Evolutionary Algorithms – Directing the undirected

This is a followup to my previous post on the same topic : http://rogeralsing.com/2010/07/29/evolutionary-algorithms-problems-with-directed-evolution/

I started thinking about possible solutions after I published my last post, and I think I might have something that could work.

In order to harness the full power of evolution, we need to be able to simulate undirected evolution.
Undirected evolution requires more than one environment, so that organisms can evolve and niche into specific environments instead of just competing for the same environment.

In our case, the “environment” is the “problem” that we want to solve.
The more fit an organism is in our environment, the better it is to solve our given problem.

So far, I think everyone have been applying evolutionary/genetic algorithms on individual problems, evolving algorithms/solutions for a single purpose..
And thus, experiencing the problems of irreducible complexity.

But what if we were to introduce an entire “world” of problems?

If we have a shared “world” where we can introduce our new problems, the problem would be like an island in this world, and this island would be a new environment where existing organisms can niche into.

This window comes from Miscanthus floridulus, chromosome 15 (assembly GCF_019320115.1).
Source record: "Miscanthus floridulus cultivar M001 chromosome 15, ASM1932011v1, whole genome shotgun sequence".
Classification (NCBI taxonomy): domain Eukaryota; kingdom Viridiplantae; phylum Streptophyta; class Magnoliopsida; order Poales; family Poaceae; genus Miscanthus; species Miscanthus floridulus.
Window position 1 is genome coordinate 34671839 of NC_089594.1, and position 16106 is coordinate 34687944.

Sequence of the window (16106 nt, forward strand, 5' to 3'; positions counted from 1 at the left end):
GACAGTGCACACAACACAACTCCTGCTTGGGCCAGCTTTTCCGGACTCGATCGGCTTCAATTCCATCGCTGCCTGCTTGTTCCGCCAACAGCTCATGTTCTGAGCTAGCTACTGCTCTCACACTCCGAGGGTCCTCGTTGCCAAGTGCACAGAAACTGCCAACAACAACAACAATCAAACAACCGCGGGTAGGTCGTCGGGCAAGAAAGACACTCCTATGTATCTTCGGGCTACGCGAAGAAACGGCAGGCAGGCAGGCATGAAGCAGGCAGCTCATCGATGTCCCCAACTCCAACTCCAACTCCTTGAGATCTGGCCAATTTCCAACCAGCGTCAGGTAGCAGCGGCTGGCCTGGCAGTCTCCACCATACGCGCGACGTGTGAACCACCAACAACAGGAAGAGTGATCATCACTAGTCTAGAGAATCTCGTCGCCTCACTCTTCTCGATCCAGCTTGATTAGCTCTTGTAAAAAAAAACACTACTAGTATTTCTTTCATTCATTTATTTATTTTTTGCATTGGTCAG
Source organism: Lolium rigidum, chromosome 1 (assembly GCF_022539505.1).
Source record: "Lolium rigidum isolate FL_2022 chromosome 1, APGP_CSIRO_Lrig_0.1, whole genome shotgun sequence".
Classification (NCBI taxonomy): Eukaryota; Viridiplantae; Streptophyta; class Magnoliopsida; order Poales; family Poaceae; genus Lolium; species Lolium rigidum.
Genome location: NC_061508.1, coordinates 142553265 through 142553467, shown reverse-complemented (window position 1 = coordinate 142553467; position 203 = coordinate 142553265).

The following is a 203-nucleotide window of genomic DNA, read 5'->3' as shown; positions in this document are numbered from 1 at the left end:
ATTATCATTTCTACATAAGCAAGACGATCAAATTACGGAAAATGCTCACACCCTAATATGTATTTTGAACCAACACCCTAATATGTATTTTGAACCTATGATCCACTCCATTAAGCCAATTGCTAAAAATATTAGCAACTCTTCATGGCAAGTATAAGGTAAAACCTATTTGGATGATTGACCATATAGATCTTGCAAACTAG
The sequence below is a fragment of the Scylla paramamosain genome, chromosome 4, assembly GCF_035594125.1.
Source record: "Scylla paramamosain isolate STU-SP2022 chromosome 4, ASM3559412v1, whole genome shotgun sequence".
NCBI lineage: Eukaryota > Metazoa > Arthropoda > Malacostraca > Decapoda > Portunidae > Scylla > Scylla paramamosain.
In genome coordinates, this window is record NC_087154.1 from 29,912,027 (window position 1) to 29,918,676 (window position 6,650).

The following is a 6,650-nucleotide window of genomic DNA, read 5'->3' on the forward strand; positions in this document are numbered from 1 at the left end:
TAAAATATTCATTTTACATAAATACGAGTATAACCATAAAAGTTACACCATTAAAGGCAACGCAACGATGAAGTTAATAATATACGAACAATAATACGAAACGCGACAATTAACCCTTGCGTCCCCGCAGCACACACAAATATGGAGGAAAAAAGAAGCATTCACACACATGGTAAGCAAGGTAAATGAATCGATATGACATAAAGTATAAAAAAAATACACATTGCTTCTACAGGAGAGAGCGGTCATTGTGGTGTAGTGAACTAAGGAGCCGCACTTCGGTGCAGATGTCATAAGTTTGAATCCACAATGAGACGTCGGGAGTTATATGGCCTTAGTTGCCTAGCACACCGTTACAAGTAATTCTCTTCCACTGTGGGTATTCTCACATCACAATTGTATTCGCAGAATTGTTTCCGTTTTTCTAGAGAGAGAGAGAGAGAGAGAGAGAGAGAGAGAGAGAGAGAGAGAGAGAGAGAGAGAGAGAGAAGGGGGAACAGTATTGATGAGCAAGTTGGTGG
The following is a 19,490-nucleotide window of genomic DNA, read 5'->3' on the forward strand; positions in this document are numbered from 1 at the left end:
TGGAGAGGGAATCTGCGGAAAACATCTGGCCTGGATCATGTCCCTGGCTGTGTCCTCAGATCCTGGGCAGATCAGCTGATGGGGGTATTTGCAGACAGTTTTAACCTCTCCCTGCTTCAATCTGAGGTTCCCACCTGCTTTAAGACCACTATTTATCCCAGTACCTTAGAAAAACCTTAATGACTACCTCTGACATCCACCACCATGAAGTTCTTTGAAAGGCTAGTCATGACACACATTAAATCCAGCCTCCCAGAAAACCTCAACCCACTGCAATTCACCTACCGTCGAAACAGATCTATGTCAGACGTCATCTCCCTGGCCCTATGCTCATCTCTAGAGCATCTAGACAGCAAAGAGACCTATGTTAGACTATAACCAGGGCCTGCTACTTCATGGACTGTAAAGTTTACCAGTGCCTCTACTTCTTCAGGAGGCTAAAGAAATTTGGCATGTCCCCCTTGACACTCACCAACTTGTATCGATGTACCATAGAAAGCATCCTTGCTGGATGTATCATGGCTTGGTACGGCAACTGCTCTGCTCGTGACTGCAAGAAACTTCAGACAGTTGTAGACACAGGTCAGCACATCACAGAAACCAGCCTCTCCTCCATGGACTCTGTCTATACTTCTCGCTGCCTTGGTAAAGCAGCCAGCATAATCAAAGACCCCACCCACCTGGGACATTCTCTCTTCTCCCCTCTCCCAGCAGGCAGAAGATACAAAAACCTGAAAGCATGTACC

This way, we could see organisms re-use solutions from other problems, and with crossover we could see combinations of multiple solutions for other problems.

The solutions would of course have to be generic enough to handle pretty much every kind of algorithm, so I guess the DNA of the organisms needs to be very close to a real GPL language.
Possibly something like serialized Lisp/Clojure, running in a sandboxed environment…

By adding more and more problems to this “world”, the better it would become at solving harder problems since it can reuse existing solutions.

The structure of it all would be something like:

The “World” is the container for “Problems”.
“Problems” contains input/output sampling and “populations of organisms”, thus, each problem have its own eco system.
“organisms” evolve by mutations and genetic crossover, they can also migrate to other “problems” from time to time.

This way, an organism from the “SSH Encryption island” may migrate over to the island of “Bank authentication login code generator island” and possibly be used as a module in one of the branches of one of the organisms in there, and thus removing “irreducible complexity” from the equation here..
Evolution would be locally directed and globally undirected…

I think this could work at least to some extent, or?


Evolutionary Algorithms – Problems with Directed Evolution

Creationists often use “irreducible complexity” as an argument against evolution.
e.g. you need all parts in place and functioning before the “whole” can do its work and thus reproduce and spread its features.

The bacteria flangellum is one such feature that have been attributed with “irreducible complexity”.
You need the “tail” and some “engine” parts in place before it can be used as a propeller and drive the bacteria forwards.

Evolutionists have however proven this wrong and shown that each of these parts have had other purposes before they were re-used/combined for propulsion, so each part was already present.

The key here is that evolution in reality is not directed to a “final goal” it simply makes organisms adapt to their current environment.